Sunday, 6 May 2012

Know your (endgame) draws

The diagrammed position was mentioned to me by GM Nigel Short in the context of how strong GM's play open swiss events. I offered the opinion that given the variable strength of the opposition, it should generally be a matter of playing comfortable openings, and rely on technique to bring home the point. While he basically agreed with me, he did say that it wasn't just his technique that was important.
The position came from his round 8 game in the 2012 Bangkok Open. Needing to win the stay in first place he reached this ending against GM Farrukh Amonatov. In similar positions the basic idea for Black is to place the king on g7 and at the right moment bring the rook to f3 so it can then keep checking the White king from the side. However it turns out this was not one of those positions. Instead this position is already drawn, as long as Black can find the *only* move in the position. After 69.a6 the only move is 69. ... Rd5! (according to Tablebase. I did not work this one out myself). Instead Black tried the familiar approach of 69.Ra5 and after that Short found every winning move in the position.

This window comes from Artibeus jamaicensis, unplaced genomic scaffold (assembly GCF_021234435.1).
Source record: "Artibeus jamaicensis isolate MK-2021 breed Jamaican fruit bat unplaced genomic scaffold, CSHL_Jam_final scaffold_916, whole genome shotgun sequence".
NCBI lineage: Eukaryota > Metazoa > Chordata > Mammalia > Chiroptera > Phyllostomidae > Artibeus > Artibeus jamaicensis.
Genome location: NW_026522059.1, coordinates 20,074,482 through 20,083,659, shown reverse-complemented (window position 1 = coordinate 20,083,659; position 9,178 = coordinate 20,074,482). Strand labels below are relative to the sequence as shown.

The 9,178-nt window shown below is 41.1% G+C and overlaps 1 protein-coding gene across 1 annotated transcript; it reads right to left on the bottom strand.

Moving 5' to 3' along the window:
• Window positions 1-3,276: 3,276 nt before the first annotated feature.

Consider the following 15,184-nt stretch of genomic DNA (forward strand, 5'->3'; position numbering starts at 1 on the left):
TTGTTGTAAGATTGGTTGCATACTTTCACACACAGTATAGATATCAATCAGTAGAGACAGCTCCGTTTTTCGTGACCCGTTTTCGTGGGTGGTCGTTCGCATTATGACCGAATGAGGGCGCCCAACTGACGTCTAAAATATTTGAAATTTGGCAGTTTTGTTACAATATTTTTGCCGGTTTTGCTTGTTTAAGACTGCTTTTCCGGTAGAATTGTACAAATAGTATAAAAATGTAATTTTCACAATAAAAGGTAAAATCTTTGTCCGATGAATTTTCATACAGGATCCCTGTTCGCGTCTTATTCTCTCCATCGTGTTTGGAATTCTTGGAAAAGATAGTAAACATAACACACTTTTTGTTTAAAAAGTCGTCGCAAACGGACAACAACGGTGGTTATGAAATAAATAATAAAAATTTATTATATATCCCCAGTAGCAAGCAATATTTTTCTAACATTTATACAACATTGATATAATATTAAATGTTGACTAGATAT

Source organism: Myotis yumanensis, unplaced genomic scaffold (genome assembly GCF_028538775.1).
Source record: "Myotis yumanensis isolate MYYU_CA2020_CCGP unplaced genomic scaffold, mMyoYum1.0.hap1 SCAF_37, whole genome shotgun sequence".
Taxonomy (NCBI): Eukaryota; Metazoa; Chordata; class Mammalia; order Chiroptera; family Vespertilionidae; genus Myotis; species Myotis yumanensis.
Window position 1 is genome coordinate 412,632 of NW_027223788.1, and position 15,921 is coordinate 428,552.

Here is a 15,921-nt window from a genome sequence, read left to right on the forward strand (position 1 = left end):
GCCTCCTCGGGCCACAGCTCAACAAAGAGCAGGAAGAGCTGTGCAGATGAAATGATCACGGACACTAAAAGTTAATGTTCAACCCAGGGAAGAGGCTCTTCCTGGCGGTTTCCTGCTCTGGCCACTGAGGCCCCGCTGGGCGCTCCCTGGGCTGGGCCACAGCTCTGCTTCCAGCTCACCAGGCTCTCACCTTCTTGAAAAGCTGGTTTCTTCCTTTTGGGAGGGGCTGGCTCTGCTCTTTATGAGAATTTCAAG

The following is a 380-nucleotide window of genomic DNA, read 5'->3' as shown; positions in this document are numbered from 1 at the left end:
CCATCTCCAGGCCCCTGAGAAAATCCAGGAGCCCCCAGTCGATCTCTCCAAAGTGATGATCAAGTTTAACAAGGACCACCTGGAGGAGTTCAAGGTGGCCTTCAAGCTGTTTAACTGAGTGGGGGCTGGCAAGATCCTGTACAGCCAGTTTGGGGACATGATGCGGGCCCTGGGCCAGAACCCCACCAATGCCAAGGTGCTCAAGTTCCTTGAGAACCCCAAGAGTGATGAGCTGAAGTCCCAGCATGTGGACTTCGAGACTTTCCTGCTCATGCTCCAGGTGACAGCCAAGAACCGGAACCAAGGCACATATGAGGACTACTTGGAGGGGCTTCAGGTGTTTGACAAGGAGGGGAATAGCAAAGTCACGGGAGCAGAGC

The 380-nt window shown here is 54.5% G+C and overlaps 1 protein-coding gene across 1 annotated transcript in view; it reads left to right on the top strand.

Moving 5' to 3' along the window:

I do feel sorry for Black, especially as any ending of this type that I would be involved it would be a cavalcade of errors. He did at least try and play the position according to the right plan, it just turned out that this was one of those positions where the general plan failed. But of course this is one of the differences between being a GM, and being a 2700 rated GM. Having the correct technique, but knowing when it isn't correct.


siow, weng nian said...


have a look here:

Shaun Press said...

Isn't that a co-incidence. I was only tipped off about it when GM Short mentioned it to me as our paths crossed in Abu Dhabi. Maybe I should have read your blog first!

Anonymous said...

This is the Vancura position. With all respect to Amonatov, this is basic knowledge that any strong club player or better should know. Maybe both players were in severe time-trouble, but to me that's more of an excuse than a reason.

In Amonatov's defence, he's not the only one to overlook Vancura; many GMs have lost simpler versions of Vancura before him.